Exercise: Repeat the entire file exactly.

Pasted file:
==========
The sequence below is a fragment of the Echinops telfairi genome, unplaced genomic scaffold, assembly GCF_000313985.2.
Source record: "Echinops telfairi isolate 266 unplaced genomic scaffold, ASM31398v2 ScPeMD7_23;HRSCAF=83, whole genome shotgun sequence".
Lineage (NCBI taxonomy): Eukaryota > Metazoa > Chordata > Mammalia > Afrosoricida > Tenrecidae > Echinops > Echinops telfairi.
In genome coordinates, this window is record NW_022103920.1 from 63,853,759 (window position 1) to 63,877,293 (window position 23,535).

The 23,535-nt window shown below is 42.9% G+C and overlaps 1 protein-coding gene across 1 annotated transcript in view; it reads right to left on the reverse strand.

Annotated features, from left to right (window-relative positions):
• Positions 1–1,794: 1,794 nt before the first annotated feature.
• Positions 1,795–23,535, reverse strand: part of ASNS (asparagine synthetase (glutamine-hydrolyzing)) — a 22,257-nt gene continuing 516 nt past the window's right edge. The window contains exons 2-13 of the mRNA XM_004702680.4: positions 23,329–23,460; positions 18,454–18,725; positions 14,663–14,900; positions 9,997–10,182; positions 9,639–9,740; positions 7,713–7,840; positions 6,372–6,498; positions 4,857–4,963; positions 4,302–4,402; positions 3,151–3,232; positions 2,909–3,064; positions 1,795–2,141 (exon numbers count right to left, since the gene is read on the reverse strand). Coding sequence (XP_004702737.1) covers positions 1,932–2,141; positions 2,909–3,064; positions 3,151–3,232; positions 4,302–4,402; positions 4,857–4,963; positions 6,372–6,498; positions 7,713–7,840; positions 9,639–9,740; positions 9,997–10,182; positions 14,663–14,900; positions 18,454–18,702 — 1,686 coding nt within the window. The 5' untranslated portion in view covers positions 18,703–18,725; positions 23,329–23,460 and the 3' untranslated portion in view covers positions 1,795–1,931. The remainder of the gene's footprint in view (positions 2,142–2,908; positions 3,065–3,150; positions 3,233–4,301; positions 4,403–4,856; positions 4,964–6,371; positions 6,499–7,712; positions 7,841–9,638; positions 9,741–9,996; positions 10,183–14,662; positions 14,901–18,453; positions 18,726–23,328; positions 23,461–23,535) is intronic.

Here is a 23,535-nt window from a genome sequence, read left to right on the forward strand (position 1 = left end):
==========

The sequence below is a fragment of the Echinops telfairi genome, unplaced genomic scaffold, assembly GCF_000313985.2.
Source record: "Echinops telfairi isolate 266 unplaced genomic scaffold, ASM31398v2 ScPeMD7_23;HRSCAF=83, whole genome shotgun sequence".
Lineage (NCBI taxonomy): Eukaryota > Metazoa > Chordata > Mammalia > Afrosoricida > Tenrecidae > Echinops > Echinops telfairi.
In genome coordinates, this window is record NW_022103920.1 from 63,853,759 (window position 1) to 63,877,293 (window position 23,535).

The 23,535-nt window shown below is 42.9% G+C and overlaps 1 protein-coding gene across 1 annotated transcript in view; it reads right to left on the reverse strand.

Annotated features, from left to right (window-relative positions):
• Positions 1–1,794: 1,794 nt before the first annotated feature.
• Positions 1,795–23,535, reverse strand: part of ASNS (asparagine synthetase (glutamine-hydrolyzing)) — a 22,257-nt gene continuing 516 nt past the window's right edge. The window contains exons 2-13 of the mRNA XM_004702680.4: positions 23,329–23,460; positions 18,454–18,725; positions 14,663–14,900; positions 9,997–10,182; positions 9,639–9,740; positions 7,713–7,840; positions 6,372–6,498; positions 4,857–4,963; positions 4,302–4,402; positions 3,151–3,232; positions 2,909–3,064; positions 1,795–2,141 (exon numbers count right to left, since the gene is read on the reverse strand). Coding sequence (XP_004702737.1) covers positions 1,932–2,141; positions 2,909–3,064; positions 3,151–3,232; positions 4,302–4,402; positions 4,857–4,963; positions 6,372–6,498; positions 7,713–7,840; positions 9,639–9,740; positions 9,997–10,182; positions 14,663–14,900; positions 18,454–18,702 — 1,686 coding nt within the window. The 5' untranslated portion in view covers positions 18,703–18,725; positions 23,329–23,460 and the 3' untranslated portion in view covers positions 1,795–1,931. The remainder of the gene's footprint in view (positions 2,142–2,908; positions 3,065–3,150; positions 3,233–4,301; positions 4,403–4,856; positions 4,964–6,371; positions 6,499–7,712; positions 7,841–9,638; positions 9,741–9,996; positions 10,183–14,662; positions 14,901–18,453; positions 18,726–23,328; positions 23,461–23,535) is intronic.

Here is a 23,535-nt window from a genome sequence, read left to right on the forward strand (position 1 = left end):